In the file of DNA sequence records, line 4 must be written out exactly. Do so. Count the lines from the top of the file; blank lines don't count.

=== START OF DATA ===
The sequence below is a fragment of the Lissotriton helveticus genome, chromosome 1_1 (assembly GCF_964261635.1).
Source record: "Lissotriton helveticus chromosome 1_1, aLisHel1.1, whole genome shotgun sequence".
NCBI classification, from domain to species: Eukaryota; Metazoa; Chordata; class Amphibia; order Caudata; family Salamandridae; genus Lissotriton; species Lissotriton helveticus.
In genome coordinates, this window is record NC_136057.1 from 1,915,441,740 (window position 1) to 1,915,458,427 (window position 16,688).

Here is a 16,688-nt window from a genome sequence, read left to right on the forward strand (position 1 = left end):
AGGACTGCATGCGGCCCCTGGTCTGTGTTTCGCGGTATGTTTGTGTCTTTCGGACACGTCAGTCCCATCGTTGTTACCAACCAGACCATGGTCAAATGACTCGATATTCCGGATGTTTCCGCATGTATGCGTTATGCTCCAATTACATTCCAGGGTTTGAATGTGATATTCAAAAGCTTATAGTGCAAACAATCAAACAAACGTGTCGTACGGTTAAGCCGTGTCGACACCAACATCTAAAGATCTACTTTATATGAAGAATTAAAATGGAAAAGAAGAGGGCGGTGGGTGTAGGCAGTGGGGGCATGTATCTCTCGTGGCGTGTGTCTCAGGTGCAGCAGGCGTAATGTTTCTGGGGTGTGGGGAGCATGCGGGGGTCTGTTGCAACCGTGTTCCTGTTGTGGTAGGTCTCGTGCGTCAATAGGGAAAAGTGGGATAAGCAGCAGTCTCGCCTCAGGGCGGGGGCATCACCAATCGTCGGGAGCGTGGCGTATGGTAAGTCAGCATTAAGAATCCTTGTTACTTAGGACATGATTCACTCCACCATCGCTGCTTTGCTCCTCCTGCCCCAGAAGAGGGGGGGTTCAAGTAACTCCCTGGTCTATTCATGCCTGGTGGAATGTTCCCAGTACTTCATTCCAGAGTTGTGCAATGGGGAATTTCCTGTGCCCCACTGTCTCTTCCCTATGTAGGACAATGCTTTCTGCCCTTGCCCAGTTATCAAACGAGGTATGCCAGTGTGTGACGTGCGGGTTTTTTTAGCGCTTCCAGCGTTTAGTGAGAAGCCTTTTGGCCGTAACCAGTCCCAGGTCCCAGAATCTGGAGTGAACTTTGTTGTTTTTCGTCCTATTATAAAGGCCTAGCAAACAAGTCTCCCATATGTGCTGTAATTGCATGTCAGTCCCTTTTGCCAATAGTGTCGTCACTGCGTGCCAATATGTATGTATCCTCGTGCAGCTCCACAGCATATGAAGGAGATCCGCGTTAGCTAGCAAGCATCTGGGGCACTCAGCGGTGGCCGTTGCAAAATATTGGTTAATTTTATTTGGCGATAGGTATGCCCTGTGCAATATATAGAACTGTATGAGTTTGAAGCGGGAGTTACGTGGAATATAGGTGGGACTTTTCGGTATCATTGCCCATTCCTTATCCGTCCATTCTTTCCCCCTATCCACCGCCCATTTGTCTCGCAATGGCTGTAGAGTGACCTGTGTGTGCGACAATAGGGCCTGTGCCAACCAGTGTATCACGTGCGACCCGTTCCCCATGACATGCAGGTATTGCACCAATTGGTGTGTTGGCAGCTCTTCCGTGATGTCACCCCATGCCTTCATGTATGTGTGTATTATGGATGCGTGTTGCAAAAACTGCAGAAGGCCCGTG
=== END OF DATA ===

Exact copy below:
In genome coordinates, this window is record NC_136057.1 from 1,915,441,740 (window position 1) to 1,915,458,427 (window position 16,688).